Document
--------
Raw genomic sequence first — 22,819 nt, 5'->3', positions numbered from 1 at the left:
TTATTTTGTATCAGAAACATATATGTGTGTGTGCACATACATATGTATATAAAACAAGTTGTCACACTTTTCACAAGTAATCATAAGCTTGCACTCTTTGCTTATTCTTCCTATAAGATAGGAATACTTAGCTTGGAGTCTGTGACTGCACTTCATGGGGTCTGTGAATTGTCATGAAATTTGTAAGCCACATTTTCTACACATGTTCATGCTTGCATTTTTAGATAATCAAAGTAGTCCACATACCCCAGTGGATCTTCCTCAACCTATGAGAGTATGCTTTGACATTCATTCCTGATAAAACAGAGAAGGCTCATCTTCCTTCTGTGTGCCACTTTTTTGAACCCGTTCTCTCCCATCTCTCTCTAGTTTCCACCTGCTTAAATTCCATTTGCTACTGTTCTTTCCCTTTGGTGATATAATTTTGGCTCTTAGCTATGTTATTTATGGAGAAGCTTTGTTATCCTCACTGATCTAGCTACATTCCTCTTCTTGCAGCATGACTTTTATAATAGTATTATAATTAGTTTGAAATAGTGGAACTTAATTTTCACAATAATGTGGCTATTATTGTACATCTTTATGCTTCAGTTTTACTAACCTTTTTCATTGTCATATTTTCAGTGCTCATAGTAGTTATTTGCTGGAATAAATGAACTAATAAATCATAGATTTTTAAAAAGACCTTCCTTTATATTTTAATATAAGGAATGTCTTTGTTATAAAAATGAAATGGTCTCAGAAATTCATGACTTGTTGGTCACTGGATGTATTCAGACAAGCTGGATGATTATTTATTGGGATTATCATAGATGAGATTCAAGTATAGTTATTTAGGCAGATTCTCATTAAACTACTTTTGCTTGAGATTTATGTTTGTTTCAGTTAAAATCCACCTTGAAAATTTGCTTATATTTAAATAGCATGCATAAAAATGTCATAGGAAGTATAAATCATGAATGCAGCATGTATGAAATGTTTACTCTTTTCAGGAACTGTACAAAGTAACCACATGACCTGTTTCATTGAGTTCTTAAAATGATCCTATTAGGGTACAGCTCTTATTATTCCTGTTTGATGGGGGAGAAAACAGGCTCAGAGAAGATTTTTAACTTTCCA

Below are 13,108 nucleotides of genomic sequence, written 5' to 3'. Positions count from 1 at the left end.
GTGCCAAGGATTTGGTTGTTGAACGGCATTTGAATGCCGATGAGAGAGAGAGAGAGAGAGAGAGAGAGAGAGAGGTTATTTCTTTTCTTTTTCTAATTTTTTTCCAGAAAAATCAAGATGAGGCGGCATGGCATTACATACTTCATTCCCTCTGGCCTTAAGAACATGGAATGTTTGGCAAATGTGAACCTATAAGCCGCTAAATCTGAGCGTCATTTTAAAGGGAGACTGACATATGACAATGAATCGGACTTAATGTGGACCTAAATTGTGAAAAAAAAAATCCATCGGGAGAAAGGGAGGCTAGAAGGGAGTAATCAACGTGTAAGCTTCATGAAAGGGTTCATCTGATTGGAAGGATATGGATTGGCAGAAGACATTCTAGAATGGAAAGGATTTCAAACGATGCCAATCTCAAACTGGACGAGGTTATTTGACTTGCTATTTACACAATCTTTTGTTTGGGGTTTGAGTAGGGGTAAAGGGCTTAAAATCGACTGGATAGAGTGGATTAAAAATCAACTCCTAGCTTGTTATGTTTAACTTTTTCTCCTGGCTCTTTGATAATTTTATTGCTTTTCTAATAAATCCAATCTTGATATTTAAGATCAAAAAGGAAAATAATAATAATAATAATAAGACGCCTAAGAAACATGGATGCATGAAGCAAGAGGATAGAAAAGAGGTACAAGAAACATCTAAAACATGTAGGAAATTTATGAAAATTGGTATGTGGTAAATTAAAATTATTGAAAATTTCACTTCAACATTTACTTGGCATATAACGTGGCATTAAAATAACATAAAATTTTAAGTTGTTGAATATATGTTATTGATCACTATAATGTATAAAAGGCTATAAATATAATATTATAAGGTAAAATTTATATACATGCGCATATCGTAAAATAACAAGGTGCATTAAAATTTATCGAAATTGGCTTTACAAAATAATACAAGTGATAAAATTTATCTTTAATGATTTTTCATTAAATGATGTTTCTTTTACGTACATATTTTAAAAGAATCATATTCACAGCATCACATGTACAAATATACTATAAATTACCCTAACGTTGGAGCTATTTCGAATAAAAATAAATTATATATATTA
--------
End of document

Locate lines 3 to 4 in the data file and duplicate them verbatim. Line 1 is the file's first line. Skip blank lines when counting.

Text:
Below are 13,108 nucleotides of genomic sequence, written 5' to 3'. Positions count from 1 at the left end.
GTGCCAAGGATTTGGTTGTTGAACGGCATTTGAATGCCGATGAGAGAGAGAGAGAGAGAGAGAGAGAGAGAGAGGTTATTTCTTTTCTTTTTCTAATTTTTTTCCAGAAAAATCAAGATGAGGCGGCATGGCATTACATACTTCATTCCCTCTGGCCTTAAGAACATGGAATGTTTGGCAAATGTGAACCTATAAGCCGCTAAATCTGAGCGTCATTTTAAAGGGAGACTGACATATGACAATGAATCGGACTTAATGTGGACCTAAATTGTGAAAAAAAAAATCCATCGGGAGAAAGGGAGGCTAGAAGGGAGTAATCAACGTGTAAGCTTCATGAAAGGGTTCATCTGATTGGAAGGATATGGATTGGCAGAAGACATTCTAGAATGGAAAGGATTTCAAACGATGCCAATCTCAAACTGGACGAGGTTATTTGACTTGCTATTTACACAATCTTTTGTTTGGGGTTTGAGTAGGGGTAAAGGGCTTAAAATCGACTGGATAGAGTGGATTAAAAATCAACTCCTAGCTTGTTATGTTTAACTTTTTCTCCTGGCTCTTTGATAATTTTATTGCTTTTCTAATAAATCCAATCTTGATATTTAAGATCAAAAAGGAAAATAATAATAATAATAATAAGACGCCTAAGAAACATGGATGCATGAAGCAAGAGGATAGAAAAGAGGTACAAGAAACATCTAAAACATGTAGGAAATTTATGAAAATTGGTATGTGGTAAATTAAAATTATTGAAAATTTCACTTCAACATTTACTTGGCATATAACGTGGCATTAAAATAACATAAAATTTTAAGTTGTTGAATATATGTTATTGATCACTATAATGTATAAAAGGCTATAAATATAATATTATAAGGTAAAATTTATATACATGCGCATATCGTAAAATAACAAGGTGCATTAAAATTTATCGAAATTGGCTTTACAAAATAATACAAGTGATAAAATTTATCTTTAATGATTTTTCATTAAATGATGTTTCTTTTACGTACATATTTTAAAAGAATCATATTCACAGCATCACATGTACAAATATACTATAAATTACCCTAACGTTGGAGCTATTTCGAATAAAAATAAATTATATATATTA